Designed by London-based branding agency Made Thought, the visual identity includes new graphics, a fresh colour palette and a redesigned typeface.
For the brand graphics, Made Thought selected a series of digital visuals taken of popular Hem products and stripped them down to their basic forms, leaving just flat silhouettes of the items.
These shapes will be used to represent key product categories across Hem's packaging and promotional materials, as well as on its website. They will be used as colour-block graphics on their own or as frames for other content, such as product photographs.
The graphics and branding have been animated with a vibrant colour palette featuring cobalt blue, lemon yellow, bright red and deep green.
These hues are paired with a lighter version of their own colour, apart from the blue tone, which is paired with white.
"The expressive colour palette reflects the unique style and playful tone of the brand, its designs, and collaborations, while also marking Hem's significant growth and the vibrant position it has earned across the world of contemporary design," said the company.
"Hem came to us with an interesting challenge: their products are exceptional and their people progressive leaders in the design world, but they felt their current brand wasn't a true reflection of their ethos or offer," said Garrett Duncan, strategy director at Made Thought.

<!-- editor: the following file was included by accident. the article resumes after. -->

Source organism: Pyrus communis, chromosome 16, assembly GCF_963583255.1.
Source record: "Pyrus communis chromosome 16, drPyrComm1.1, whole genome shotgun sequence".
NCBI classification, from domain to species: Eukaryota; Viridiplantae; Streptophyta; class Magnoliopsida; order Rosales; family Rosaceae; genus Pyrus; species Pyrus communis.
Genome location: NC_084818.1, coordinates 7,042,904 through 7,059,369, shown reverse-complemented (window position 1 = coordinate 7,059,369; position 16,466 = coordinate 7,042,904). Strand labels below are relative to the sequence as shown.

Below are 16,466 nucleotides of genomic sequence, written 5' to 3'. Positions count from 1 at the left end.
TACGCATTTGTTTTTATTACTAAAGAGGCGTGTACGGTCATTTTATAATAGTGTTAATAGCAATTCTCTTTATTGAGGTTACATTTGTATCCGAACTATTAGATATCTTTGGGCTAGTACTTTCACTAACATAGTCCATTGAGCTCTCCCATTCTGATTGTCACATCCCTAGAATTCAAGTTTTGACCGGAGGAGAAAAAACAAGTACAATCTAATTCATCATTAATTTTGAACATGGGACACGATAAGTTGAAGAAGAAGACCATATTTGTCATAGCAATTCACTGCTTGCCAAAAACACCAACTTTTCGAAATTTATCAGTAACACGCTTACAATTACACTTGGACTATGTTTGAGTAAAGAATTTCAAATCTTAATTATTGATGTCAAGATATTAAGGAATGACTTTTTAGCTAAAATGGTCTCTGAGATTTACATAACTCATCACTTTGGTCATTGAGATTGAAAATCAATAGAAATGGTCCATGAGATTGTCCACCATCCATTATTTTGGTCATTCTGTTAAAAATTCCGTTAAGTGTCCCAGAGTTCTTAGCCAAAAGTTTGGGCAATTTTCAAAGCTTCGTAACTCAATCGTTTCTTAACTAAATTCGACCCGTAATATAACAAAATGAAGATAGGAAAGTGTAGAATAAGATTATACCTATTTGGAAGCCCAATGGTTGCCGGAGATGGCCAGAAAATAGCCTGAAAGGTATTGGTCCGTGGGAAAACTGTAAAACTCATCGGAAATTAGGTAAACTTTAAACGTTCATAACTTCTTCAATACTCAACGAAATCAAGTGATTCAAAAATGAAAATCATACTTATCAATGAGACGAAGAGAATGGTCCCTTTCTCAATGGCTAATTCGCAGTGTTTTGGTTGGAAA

"Hem offers imagination and creativity in abundance alongside their obsession with quality and detail," he continued.
"We wanted to create an identity that stood apart from the more expected visual codes of control and precision and instead focus on expressing Hem's personality and character, to create a visual language that was engaging, personable and unexpected."
A new, bespoke typeface was also created for the furniture brand by leading Swedish typographer Göran Söderström.
Dubbed Hem Sans, the font reimagines the Geometric Sans Serif font, with "unexpected shapes" such as sharp corners, squared punctuation and long, curved tails on the lowercase y and t letters.
While Söderström designed the typeface as a homage to the use of geometry in architecture and interior design throughout history, Hem wanted it to also strengthen their digital presence.
"Text is still the single most important part of any digital interface, and in order for Hem to own every detail of that experience we decided to create something new, and bespoke," said Söderström.
To see Hem's new visual identity in action, which launched today, visit its website.